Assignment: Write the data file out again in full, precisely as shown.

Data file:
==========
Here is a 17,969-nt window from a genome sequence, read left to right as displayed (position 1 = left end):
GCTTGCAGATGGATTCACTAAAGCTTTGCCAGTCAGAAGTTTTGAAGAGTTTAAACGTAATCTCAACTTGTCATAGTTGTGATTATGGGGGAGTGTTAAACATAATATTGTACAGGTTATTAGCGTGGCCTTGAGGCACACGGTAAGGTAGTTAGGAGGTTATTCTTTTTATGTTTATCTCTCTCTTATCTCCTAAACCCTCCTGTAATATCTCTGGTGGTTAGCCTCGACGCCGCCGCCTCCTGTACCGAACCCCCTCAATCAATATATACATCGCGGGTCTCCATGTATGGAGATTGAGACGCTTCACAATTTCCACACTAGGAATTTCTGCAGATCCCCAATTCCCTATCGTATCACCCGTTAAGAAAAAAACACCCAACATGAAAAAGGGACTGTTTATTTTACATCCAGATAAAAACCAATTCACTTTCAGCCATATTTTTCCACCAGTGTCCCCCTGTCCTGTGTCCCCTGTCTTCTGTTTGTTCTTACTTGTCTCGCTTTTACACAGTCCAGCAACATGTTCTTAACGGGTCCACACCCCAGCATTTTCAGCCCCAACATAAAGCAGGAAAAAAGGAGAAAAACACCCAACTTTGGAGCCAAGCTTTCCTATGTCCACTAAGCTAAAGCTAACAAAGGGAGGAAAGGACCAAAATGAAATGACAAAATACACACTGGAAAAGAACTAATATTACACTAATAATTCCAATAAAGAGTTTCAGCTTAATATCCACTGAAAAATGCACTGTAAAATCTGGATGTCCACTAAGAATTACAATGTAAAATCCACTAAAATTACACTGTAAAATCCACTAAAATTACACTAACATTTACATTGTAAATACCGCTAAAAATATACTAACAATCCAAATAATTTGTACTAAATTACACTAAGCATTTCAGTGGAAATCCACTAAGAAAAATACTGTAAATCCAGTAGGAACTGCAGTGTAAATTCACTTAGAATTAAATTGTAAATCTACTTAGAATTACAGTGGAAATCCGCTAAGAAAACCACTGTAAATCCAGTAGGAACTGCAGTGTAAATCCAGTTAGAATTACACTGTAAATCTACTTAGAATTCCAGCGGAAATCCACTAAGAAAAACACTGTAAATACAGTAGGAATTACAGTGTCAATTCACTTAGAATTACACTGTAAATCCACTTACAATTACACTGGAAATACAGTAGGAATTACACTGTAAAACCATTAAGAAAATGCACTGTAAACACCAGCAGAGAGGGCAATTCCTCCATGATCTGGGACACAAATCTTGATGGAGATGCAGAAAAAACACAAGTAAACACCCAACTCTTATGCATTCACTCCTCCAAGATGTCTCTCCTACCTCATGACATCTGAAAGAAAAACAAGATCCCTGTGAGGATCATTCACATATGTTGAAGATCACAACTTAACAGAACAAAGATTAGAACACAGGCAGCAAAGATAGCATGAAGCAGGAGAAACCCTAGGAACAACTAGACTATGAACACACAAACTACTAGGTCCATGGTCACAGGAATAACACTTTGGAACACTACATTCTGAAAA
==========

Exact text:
Here is a 17,969-nt window from a genome sequence, read left to right as displayed (position 1 = left end):
GCTTGCAGATGGATTCACTAAAGCTTTGCCAGTCAGAAGTTTTGAAGAGTTTAAACGTAATCTCAACTTGTCATAGTTGTGATTATGGGGGAGTGTTAAACATAATATTGTACAGGTTATTAGCGTGGCCTTGAGGCACACGGTAAGGTAGTTAGGAGGTTATTCTTTTTATGTTTATCTCTCTCTTATCTCCTAAACCCTCCTGTAATATCTCTGGTGGTTAGCCTCGACGCCGCCGCCTCCTGTACCGAACCCCCTCAATCAATATATACATCGCGGGTCTCCATGTATGGAGATTGAGACGCTTCACAATTTCCACACTAGGAATTTCTGCAGATCCCCAATTCCCTATCGTATCACCCGTTAAGAAAAAAACACCCAACATGAAAAAGGGACTGTTTATTTTACATCCAGATAAAAACCAATTCACTTTCAGCCATATTTTTCCACCAGTGTCCCCCTGTCCTGTGTCCCCTGTCTTCTGTTTGTTCTTACTTGTCTCGCTTTTACACAGTCCAGCAACATGTTCTTAACGGGTCCACACCCCAGCATTTTCAGCCCCAACATAAAGCAGGAAAAAAGGAGAAAAACACCCAACTTTGGAGCCAAGCTTTCCTATGTCCACTAAGCTAAAGCTAACAAAGGGAGGAAAGGACCAAAATGAAATGACAAAATACACACTGGAAAAGAACTAATATTACACTAATAATTCCAATAAAGAGTTTCAGCTTAATATCCACTGAAAAATGCACTGTAAAATCTGGATGTCCACTAAGAATTACAATGTAAAATCCACTAAAATTACACTGTAAAATCCACTAAAATTACACTAACATTTACATTGTAAATACCGCTAAAAATATACTAACAATCCAAATAATTTGTACTAAATTACACTAAGCATTTCAGTGGAAATCCACTAAGAAAAATACTGTAAATCCAGTAGGAACTGCAGTGTAAATTCACTTAGAATTAAATTGTAAATCTACTTAGAATTACAGTGGAAATCCGCTAAGAAAACCACTGTAAATCCAGTAGGAACTGCAGTGTAAATCCAGTTAGAATTACACTGTAAATCTACTTAGAATTCCAGCGGAAATCCACTAAGAAAAACACTGTAAATACAGTAGGAATTACAGTGTCAATTCACTTAGAATTACACTGTAAATCCACTTACAATTACACTGGAAATACAGTAGGAATTACACTGTAAAACCATTAAGAAAATGCACTGTAAACACCAGCAGAGAGGGCAATTCCTCCATGATCTGGGACACAAATCTTGATGGAGATGCAGAAAAAACACAAGTAAACACCCAACTCTTATGCATTCACTCCTCCAAGATGTCTCTCCTACCTCATGACATCTGAAAGAAAAACAAGATCCCTGTGAGGATCATTCACATATGTTGAAGATCACAACTTAACAGAACAAAGATTAGAACACAGGCAGCAAAGATAGCATGAAGCAGGAGAAACCCTAGGAACAACTAGACTATGAACACACAAACTACTAGGTCCATGGTCACAGGAATAACACTTTGGAACACTACATTCTGAAAA